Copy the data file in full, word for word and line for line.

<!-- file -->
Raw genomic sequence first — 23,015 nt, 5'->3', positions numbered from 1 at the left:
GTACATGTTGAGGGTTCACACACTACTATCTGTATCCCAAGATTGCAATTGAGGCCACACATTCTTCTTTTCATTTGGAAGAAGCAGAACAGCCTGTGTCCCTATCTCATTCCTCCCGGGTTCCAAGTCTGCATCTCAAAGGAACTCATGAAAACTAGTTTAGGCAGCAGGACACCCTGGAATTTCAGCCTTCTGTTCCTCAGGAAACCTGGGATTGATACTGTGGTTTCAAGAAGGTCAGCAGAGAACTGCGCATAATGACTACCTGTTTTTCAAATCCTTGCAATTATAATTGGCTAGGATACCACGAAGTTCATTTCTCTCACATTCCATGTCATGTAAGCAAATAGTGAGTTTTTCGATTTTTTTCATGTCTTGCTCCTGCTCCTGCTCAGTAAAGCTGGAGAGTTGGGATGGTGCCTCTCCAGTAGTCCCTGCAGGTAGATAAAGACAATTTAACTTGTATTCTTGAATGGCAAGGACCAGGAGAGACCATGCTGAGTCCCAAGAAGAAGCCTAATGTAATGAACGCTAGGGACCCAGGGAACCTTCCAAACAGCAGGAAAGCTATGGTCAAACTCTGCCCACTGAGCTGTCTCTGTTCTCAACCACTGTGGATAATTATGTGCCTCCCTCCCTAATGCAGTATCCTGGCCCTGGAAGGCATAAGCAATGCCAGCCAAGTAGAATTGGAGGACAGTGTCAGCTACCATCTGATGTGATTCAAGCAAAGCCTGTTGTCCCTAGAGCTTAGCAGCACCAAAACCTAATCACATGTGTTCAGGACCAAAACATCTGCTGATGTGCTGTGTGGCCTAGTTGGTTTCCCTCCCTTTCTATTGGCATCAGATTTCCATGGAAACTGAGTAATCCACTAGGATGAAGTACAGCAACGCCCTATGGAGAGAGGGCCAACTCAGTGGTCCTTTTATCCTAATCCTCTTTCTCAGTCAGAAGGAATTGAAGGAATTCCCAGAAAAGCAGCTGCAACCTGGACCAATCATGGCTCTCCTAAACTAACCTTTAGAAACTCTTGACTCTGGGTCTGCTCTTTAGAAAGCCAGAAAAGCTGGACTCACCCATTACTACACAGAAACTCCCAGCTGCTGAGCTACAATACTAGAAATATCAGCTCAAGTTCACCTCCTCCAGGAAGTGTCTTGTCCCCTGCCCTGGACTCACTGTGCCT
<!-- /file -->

Raw genomic sequence first — 23,015 nt, 5'->3', positions numbered from 1 at the left:
GTACATGTTGAGGGTTCACACACTACTATCTGTATCCCAAGATTGCAATTGAGGCCACACATTCTTCTTTTCATTTGGAAGAAGCAGAACAGCCTGTGTCCCTATCTCATTCCTCCCGGGTTCCAAGTCTGCATCTCAAAGGAACTCATGAAAACTAGTTTAGGCAGCAGGACACCCTGGAATTTCAGCCTTCTGTTCCTCAGGAAACCTGGGATTGATACTGTGGTTTCAAGAAGGTCAGCAGAGAACTGCGCATAATGACTACCTGTTTTTCAAATCCTTGCAATTATAATTGGCTAGGATACCACGAAGTTCATTTCTCTCACATTCCATGTCATGTAAGCAAATAGTGAGTTTTTCGATTTTTTTCATGTCTTGCTCCTGCTCCTGCTCAGTAAAGCTGGAGAGTTGGGATGGTGCCTCTCCAGTAGTCCCTGCAGGTAGATAAAGACAATTTAACTTGTATTCTTGAATGGCAAGGACCAGGAGAGACCATGCTGAGTCCCAAGAAGAAGCCTAATGTAATGAACGCTAGGGACCCAGGGAACCTTCCAAACAGCAGGAAAGCTATGGTCAAACTCTGCCCACTGAGCTGTCTCTGTTCTCAACCACTGTGGATAATTATGTGCCTCCCTCCCTAATGCAGTATCCTGGCCCTGGAAGGCATAAGCAATGCCAGCCAAGTAGAATTGGAGGACAGTGTCAGCTACCATCTGATGTGATTCAAGCAAAGCCTGTTGTCCCTAGAGCTTAGCAGCACCAAAACCTAATCACATGTGTTCAGGACCAAAACATCTGCTGATGTGCTGTGTGGCCTAGTTGGTTTCCCTCCCTTTCTATTGGCATCAGATTTCCATGGAAACTGAGTAATCCACTAGGATGAAGTACAGCAACGCCCTATGGAGAGAGGGCCAACTCAGTGGTCCTTTTATCCTAATCCTCTTTCTCAGTCAGAAGGAATTGAAGGAATTCCCAGAAAAGCAGCTGCAACCTGGACCAATCATGGCTCTCCTAAACTAACCTTTAGAAACTCTTGACTCTGGGTCTGCTCTTTAGAAAGCCAGAAAAGCTGGACTCACCCATTACTACACAGAAACTCCCAGCTGCTGAGCTACAATACTAGAAATATCAGCTCAAGTTCACCTCCTCCAGGAAGTGTCTTGTCCCCTGCCCTGGACTCACTGTGCCT